Misleading Headlines on Applications This Fall
Headlines in college admissions are too often misleading. In a recent article up on Insider Higher Ed by Scott Jaschik entitled “Applications Are Decreasing,” Jaschik writes about how 8% fewer college applicants submitted applications through November 2 on The Common Application platform. He also writes how 60% of the 921 colleges and universities that subscribe to The Common Application are reporting declines in applications to date. It’s these very kinds of figures that lead parents to ask us, “I hear applications are way down this Early cycle. Finally, some good news for 2020. Is that really the case?”
Most Universities in America Aren’t Selective
At many of our nation’s highly selective universities, no, it’s not the case. Note how Jaschik writes how 60% of 921 universities experienced declining applications this fall. Well, guess what…there are not 921 highly selective universities. There are more like 20 highly selective universities, 25 tops. The vast majority of universities in America not only aren’t highly selective but actually admit more applicants than they deny. By contrast, at our nation’s elite universities, like the Ivy League schools, admission rates often hover below 10%.
Many Selective Universities Are Not Experiencing Application Declines This Fall
That which is true at all universities in America is often not true at our nation’s highly selective universities. As examples, Early applications to the University of Virginia and the University of North Carolina at Chapel Hill have skyrocketed this year. Our sources indicate Early applications are up at multiple Ivy League schools this year as well. And while the 921 universities that subscribe to Common App. may have seen fewer applications from low-income students this fall, our sources also indicate applications from low-income students are in fact up at our nation’s top universities. This is likely a result of these schools going “test-optional” due to the COVID-19 pandemic — it eliminated a barrier for these young people to apply.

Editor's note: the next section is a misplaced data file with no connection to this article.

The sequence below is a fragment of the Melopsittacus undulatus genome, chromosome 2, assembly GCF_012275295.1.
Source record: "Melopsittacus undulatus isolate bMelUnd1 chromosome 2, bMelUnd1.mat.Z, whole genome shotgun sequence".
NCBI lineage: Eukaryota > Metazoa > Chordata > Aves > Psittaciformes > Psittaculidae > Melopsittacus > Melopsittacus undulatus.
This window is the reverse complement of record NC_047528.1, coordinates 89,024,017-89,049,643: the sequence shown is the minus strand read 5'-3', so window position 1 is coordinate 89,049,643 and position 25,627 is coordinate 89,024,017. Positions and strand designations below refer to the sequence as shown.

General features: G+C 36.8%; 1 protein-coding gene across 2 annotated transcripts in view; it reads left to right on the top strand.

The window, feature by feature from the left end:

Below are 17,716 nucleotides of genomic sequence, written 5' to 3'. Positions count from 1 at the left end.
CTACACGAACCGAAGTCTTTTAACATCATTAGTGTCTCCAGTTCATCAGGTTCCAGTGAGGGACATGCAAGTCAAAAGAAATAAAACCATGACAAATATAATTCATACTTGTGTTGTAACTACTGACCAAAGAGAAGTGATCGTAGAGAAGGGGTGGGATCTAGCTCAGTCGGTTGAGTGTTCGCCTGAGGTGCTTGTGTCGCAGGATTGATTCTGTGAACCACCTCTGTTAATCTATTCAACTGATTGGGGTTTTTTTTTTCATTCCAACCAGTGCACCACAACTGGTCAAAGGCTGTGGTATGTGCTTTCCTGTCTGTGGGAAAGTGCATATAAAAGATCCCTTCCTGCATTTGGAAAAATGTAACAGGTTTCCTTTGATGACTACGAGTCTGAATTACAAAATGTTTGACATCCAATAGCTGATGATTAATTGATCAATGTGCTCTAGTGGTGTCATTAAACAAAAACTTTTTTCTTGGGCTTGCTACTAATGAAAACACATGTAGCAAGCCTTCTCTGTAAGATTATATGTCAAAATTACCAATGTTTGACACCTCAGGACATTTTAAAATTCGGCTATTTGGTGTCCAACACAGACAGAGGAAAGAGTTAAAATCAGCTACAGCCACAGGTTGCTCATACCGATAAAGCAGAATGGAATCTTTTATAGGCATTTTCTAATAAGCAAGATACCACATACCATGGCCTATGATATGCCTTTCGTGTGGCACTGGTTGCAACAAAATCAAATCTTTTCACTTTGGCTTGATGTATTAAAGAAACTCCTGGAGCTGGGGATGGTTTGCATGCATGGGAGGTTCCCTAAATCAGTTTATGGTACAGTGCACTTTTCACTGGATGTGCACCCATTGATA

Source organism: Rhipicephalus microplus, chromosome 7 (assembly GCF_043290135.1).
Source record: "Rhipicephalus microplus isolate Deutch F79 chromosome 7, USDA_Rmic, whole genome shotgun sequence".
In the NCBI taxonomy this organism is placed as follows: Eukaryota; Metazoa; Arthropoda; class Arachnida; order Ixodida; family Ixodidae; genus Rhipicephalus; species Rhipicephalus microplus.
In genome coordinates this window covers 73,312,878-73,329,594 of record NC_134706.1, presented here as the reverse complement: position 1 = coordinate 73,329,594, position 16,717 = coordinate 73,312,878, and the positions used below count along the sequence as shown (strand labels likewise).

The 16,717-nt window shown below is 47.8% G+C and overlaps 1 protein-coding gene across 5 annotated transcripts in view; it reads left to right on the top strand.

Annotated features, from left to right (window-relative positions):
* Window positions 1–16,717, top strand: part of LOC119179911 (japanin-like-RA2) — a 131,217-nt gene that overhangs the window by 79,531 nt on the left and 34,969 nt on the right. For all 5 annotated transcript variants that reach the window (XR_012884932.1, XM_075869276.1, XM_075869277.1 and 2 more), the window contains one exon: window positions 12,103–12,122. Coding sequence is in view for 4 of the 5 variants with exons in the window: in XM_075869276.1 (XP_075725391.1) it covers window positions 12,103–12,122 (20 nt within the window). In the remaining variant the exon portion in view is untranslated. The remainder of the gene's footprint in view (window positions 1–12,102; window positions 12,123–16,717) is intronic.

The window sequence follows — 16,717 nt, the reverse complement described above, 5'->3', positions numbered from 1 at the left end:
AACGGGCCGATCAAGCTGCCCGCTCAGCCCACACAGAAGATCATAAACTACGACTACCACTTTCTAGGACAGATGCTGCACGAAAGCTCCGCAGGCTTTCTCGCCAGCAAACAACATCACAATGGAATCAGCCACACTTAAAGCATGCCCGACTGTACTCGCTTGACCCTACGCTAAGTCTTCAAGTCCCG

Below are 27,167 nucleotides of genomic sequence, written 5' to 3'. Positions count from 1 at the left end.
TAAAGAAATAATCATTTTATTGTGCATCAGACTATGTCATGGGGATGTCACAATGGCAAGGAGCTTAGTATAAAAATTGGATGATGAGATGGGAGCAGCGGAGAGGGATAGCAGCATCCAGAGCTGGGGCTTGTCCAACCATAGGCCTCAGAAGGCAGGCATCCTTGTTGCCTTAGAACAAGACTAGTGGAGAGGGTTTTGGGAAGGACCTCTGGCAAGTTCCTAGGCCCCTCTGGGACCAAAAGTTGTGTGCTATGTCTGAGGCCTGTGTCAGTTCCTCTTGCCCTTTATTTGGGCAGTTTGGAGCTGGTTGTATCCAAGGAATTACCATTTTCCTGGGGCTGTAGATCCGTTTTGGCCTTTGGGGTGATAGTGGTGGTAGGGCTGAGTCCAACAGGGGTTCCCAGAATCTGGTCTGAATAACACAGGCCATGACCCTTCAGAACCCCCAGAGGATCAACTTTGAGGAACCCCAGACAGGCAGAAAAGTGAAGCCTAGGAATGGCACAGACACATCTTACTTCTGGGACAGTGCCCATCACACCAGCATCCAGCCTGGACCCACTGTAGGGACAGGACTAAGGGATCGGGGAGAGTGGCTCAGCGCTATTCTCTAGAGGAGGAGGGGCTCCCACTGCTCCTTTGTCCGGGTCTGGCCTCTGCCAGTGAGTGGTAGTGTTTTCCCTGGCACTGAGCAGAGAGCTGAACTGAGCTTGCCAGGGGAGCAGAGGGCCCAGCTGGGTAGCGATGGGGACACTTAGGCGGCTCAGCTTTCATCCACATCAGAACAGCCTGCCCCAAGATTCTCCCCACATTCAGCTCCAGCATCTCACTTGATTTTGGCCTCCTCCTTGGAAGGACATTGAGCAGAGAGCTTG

Journalists Should Point Out This Distinction When Citing Early Application Statistics
So just keep in mind when you read headlines about college admissions this fall that our nation’s top universities aren’t in the same game as the vast majority of America’s universities — most of which aren’t particularly competitive. And it’s not like Inside Higher Ed is the only culprit in not shining a lantern on this exception to trends in admissions this fall. The Wall Street Journal recently ran an article with a slug-line, “Number of applications so far slides 8%, with tally of applicants down even more, causing uncertainty for schools.” It’s not that this statement is incorrect. Rather, it just doesn’t apply to the vast majority of universities readers of our college admissions blog are interested in their children attending.
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